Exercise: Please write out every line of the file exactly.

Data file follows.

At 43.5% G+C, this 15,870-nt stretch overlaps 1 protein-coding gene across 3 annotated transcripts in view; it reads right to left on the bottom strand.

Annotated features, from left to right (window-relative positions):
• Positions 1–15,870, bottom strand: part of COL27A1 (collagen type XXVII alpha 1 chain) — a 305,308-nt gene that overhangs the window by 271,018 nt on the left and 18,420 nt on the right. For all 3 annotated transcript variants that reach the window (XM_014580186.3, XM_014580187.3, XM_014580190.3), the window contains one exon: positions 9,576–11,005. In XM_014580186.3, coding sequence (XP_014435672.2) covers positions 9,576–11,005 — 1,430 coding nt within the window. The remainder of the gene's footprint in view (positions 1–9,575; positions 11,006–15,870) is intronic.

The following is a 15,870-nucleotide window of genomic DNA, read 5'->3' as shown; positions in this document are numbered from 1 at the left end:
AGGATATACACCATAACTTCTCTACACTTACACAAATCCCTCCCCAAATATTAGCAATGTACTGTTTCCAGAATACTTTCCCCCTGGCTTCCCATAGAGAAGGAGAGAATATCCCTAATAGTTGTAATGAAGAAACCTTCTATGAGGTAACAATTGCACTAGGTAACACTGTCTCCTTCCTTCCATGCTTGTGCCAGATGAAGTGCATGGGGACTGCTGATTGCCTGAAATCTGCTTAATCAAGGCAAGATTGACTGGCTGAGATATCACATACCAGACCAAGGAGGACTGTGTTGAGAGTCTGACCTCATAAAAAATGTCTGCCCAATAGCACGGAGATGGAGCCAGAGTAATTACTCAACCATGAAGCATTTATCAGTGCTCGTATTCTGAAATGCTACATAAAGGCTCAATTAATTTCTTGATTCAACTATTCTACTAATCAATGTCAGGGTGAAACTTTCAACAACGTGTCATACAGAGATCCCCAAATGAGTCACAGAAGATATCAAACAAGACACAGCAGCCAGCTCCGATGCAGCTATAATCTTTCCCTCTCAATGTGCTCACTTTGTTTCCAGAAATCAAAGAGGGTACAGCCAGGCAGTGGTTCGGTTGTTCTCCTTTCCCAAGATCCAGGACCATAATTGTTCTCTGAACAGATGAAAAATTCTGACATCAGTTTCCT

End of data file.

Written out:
At 43.5% G+C, this 15,870-nt stretch overlaps 1 protein-coding gene across 3 annotated transcripts in view; it reads right to left on the bottom strand.

Annotated features, from left to right (window-relative positions):
• Positions 1–15,870, bottom strand: part of COL27A1 (collagen type XXVII alpha 1 chain) — a 305,308-nt gene that overhangs the window by 271,018 nt on the left and 18,420 nt on the right. For all 3 annotated transcript variants that reach the window (XM_014580186.3, XM_014580187.3, XM_014580190.3), the window contains one exon: positions 9,576–11,005. In XM_014580186.3, coding sequence (XP_014435672.2) covers positions 9,576–11,005 — 1,430 coding nt within the window. The remainder of the gene's footprint in view (positions 1–9,575; positions 11,006–15,870) is intronic.

The following is a 15,870-nucleotide window of genomic DNA, read 5'->3' as shown; positions in this document are numbered from 1 at the left end:
AGGATATACACCATAACTTCTCTACACTTACACAAATCCCTCCCCAAATATTAGCAATGTACTGTTTCCAGAATACTTTCCCCCTGGCTTCCCATAGAGAAGGAGAGAATATCCCTAATAGTTGTAATGAAGAAACCTTCTATGAGGTAACAATTGCACTAGGTAACACTGTCTCCTTCCTTCCATGCTTGTGCCAGATGAAGTGCATGGGGACTGCTGATTGCCTGAAATCTGCTTAATCAAGGCAAGATTGACTGGCTGAGATATCACATACCAGACCAAGGAGGACTGTGTTGAGAGTCTGACCTCATAAAAAATGTCTGCCCAATAGCACGGAGATGGAGCCAGAGTAATTACTCAACCATGAAGCATTTATCAGTGCTCGTATTCTGAAATGCTACATAAAGGCTCAATTAATTTCTTGATTCAACTATTCTACTAATCAATGTCAGGGTGAAACTTTCAACAACGTGTCATACAGAGATCCCCAAATGAGTCACAGAAGATATCAAACAAGACACAGCAGCCAGCTCCGATGCAGCTATAATCTTTCCCTCTCAATGTGCTCACTTTGTTTCCAGAAATCAAAGAGGGTACAGCCAGGCAGTGGTTCGGTTGTTCTCCTTTCCCAAGATCCAGGACCATAATTGTTCTCTGAACAGATGAAAAATTCTGACATCAGTTTCCT